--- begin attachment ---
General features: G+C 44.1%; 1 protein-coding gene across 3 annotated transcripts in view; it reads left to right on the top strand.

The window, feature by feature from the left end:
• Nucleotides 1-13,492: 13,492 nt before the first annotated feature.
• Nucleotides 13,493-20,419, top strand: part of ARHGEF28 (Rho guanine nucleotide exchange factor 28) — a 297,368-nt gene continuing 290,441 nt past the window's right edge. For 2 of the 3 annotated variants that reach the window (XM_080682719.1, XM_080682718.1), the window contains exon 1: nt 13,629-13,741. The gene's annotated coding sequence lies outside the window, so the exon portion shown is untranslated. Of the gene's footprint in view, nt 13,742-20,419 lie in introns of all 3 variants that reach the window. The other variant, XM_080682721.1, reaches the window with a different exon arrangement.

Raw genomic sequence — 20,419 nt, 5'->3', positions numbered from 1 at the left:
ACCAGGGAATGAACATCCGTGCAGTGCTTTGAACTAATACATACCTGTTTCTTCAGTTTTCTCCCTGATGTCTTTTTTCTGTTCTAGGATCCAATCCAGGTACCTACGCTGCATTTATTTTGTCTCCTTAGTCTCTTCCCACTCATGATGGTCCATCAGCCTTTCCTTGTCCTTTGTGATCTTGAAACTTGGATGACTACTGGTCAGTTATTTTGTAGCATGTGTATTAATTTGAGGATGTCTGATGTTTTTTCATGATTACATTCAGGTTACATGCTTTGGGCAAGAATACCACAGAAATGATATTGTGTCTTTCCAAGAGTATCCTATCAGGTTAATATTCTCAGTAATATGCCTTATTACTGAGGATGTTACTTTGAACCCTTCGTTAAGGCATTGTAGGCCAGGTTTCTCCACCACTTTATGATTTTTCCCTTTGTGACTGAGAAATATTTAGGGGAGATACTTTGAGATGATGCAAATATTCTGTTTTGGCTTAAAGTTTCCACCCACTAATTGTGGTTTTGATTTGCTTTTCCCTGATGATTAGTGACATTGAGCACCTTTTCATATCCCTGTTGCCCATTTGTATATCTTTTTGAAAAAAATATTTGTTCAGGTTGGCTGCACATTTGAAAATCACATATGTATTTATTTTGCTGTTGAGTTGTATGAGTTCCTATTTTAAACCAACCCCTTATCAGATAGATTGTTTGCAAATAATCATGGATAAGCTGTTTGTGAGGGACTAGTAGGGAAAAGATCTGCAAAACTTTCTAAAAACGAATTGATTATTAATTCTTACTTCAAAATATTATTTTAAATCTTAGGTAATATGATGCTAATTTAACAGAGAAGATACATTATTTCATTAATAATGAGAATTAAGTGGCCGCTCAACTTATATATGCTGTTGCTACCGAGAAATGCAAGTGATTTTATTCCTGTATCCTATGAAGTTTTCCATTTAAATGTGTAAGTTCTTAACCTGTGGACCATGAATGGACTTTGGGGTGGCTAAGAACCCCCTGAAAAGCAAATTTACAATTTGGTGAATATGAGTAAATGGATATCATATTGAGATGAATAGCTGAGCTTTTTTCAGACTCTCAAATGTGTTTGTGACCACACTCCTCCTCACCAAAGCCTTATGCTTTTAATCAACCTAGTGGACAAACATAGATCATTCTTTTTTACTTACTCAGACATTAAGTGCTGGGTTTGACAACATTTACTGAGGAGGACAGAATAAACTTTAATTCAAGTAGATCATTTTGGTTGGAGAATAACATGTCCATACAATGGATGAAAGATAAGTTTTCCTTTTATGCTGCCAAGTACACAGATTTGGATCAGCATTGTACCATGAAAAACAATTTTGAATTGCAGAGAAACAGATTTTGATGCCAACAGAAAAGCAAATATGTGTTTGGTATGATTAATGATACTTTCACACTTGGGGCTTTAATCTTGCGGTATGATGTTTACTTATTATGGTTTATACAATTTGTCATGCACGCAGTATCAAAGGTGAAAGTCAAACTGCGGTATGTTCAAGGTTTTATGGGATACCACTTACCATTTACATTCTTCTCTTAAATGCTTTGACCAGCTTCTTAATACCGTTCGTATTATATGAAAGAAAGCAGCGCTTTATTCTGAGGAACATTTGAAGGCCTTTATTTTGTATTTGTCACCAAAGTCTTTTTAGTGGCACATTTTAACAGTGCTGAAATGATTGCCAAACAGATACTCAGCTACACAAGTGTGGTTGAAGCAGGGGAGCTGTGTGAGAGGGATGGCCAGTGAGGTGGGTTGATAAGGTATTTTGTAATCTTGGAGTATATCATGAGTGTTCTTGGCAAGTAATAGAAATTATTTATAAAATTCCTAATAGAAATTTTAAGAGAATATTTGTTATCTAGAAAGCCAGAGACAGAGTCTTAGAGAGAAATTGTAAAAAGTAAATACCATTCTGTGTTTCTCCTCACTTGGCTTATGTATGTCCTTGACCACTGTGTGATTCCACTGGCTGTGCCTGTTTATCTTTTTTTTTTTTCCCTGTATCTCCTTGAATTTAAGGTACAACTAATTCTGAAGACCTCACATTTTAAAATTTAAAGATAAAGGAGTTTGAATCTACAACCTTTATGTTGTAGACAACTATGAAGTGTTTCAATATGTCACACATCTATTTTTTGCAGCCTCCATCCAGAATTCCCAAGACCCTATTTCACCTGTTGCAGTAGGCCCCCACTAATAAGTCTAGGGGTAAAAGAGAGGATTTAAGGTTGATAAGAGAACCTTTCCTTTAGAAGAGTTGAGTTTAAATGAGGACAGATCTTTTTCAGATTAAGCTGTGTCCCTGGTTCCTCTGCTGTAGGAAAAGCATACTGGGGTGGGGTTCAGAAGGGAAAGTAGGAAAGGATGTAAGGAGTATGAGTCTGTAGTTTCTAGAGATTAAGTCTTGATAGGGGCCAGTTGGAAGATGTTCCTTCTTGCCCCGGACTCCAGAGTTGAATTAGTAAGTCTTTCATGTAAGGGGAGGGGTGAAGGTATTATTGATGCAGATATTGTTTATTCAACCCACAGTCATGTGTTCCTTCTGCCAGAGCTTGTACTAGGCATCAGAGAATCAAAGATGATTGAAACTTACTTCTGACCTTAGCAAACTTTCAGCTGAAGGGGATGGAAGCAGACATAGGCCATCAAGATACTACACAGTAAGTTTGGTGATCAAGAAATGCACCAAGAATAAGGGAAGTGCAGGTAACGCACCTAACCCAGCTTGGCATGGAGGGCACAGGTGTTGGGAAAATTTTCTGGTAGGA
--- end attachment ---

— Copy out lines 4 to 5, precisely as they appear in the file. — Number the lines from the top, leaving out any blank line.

• Nucleotides 13,493-20,419, top strand: part of ARHGEF28 (Rho guanine nucleotide exchange factor 28) — a 297,368-nt gene continuing 290,441 nt past the window's right edge. For 2 of the 3 annotated variants that reach the window (XM_080682719.1, XM_080682718.1), the window contains exon 1: nt 13,629-13,741. The gene's annotated coding sequence lies outside the window, so the exon portion shown is untranslated. Of the gene's footprint in view, nt 13,742-20,419 lie in introns of all 3 variants that reach the window. The other variant, XM_080682721.1, reaches the window with a different exon arrangement.

Raw genomic sequence — 20,419 nt, 5'->3', positions numbered from 1 at the left: